Clarke plans to analyze interdisciplinary legal studies on the boundaries of human rights, international criminal law, immigration law, demography, human and cultural geography, political science, during the term of The Baldy Center senior fellowship. He has published extensively in law reviews and social science journals and has authored or co-authored three books:

  • Laurelyn Whitt and Alan W. Clarke, North American Genocides: Indigenous Nations, Settler Colonialism and International Criminal Law, Cambridge University Press (2019)
  • Alan W. Clarke, Rendition to Torture, Rutgers University Press (2012)
  • Alan W. Clarke & Laurelyn Whitt, The Bitter Fruit of American Justice: International and Domestic Resistance to the Death Penalty, Northeastern University Press (2007)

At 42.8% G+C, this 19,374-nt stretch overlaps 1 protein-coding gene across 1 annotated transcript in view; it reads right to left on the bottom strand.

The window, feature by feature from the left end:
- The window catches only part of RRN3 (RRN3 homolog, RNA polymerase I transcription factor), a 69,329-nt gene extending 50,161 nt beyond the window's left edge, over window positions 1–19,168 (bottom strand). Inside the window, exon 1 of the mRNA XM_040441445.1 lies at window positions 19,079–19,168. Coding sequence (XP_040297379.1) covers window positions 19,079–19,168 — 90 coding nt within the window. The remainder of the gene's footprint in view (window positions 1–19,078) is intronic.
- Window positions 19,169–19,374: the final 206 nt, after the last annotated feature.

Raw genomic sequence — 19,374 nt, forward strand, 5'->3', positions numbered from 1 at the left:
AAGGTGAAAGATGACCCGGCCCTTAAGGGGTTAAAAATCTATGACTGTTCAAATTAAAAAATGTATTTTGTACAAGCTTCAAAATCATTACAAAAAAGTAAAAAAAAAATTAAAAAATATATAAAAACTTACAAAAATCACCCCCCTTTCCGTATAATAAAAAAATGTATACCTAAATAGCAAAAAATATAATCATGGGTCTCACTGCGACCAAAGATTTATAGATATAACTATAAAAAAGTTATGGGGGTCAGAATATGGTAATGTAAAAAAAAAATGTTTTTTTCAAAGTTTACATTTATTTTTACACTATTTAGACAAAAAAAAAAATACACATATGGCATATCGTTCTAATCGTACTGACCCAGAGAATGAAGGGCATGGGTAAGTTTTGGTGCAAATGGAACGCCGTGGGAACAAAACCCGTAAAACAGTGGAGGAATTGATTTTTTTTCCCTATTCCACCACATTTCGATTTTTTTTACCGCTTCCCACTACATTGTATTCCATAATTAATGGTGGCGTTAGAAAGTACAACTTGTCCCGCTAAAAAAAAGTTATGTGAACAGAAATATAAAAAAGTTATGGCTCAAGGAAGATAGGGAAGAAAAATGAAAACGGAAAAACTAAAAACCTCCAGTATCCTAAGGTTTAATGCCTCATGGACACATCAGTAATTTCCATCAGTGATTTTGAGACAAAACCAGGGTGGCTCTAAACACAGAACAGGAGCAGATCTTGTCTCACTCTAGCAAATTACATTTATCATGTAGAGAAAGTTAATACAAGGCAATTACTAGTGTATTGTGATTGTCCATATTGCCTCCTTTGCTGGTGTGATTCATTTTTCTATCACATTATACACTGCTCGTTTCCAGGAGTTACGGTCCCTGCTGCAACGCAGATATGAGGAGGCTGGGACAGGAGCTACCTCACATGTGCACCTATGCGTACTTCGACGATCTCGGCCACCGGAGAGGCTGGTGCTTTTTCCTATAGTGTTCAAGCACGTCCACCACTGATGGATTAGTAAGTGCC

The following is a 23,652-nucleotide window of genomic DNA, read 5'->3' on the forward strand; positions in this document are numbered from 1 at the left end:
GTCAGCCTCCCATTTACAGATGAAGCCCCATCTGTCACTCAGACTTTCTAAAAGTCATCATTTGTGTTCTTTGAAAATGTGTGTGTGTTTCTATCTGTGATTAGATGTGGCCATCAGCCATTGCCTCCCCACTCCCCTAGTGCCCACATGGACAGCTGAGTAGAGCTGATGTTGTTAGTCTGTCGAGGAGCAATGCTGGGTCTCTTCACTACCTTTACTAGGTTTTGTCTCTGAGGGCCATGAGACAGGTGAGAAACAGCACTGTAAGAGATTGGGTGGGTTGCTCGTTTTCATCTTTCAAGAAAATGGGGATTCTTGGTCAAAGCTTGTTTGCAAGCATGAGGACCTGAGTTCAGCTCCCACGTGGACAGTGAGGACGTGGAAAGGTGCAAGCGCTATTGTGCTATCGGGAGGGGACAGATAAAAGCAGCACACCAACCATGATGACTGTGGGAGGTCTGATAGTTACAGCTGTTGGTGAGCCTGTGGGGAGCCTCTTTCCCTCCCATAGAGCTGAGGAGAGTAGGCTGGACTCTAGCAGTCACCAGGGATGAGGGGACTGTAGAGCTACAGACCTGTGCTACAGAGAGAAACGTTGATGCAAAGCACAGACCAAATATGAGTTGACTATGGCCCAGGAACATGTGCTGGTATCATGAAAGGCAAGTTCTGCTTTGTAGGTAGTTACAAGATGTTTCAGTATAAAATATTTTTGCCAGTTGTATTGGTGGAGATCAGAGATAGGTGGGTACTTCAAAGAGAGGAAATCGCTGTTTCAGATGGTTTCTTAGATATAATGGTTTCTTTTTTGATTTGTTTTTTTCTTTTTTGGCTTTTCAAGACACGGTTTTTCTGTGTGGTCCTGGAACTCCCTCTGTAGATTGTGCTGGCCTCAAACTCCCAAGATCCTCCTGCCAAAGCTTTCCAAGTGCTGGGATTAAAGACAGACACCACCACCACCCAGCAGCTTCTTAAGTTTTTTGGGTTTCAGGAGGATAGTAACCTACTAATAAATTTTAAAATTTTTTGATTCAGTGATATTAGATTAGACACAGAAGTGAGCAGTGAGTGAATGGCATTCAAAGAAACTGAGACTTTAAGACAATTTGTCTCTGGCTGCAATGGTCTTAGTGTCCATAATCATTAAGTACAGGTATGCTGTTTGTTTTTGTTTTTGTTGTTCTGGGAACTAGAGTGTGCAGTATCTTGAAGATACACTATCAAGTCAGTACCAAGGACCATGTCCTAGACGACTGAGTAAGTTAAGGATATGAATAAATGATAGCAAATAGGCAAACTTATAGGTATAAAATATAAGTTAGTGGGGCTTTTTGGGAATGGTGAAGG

Clarke's recent focus on policy and legal responses to human migration and refugees influenced by climate change has been published in an article Climate Change, Migration and Pandemics: Human Rights in the Anthropocene, in 47 Vermont Law Review 1 (2022). While continuing to work in the area of survival migrants Clarke will also investigate international legal issues revolving around the evolving legal issues surrounding Russia’s war of aggression with a particular focus on the need to create a hybrid international court.

Related Links


Mihreteab Tsighe Taye (School of Law)

Mihreteab Taye (UB School of Law).

“Vulnerability of Academic Freedom in Countries under Violent Conflict”
OCTOBER 24, 2023

Tuesday, 3:00 p.m.
509 O’Brian Hall, North Campus 
Attend in-person or via Zoom